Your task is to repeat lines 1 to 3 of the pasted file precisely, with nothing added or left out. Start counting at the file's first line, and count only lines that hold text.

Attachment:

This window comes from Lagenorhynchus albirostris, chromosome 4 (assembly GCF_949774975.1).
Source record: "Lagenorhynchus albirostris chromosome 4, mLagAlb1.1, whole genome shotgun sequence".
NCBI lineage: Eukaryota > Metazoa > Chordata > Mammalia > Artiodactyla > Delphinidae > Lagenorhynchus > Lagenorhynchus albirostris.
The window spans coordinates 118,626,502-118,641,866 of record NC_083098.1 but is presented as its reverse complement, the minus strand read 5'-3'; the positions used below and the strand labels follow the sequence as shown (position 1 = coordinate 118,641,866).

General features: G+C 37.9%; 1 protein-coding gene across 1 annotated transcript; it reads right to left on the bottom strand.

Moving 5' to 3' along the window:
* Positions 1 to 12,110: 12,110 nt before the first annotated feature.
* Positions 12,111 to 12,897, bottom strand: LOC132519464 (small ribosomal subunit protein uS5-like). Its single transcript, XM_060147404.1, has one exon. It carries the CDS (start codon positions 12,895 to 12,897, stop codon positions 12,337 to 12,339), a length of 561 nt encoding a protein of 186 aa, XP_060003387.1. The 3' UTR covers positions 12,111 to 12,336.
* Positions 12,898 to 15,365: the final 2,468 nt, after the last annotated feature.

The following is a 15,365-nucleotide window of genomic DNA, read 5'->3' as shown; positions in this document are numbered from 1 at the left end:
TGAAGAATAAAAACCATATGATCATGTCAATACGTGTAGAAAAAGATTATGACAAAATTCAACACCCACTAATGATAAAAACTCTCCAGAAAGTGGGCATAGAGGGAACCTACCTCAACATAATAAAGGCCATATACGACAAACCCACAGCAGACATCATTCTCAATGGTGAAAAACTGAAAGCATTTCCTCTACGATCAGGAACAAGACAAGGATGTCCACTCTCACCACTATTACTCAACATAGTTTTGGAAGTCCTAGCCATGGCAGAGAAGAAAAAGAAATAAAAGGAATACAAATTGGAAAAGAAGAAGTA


This window comes from Lagenorhynchus albirostris, chromosome 4 (assembly GCF_949774975.1).
Source record: "Lagenorhynchus albirostris chromosome 4, mLagAlb1.1, whole genome shotgun sequence".
NCBI lineage: Eukaryota > Metazoa > Chordata > Mammalia > Artiodactyla > Delphinidae > Lagenorhynchus > Lagenorhynchus albirostris.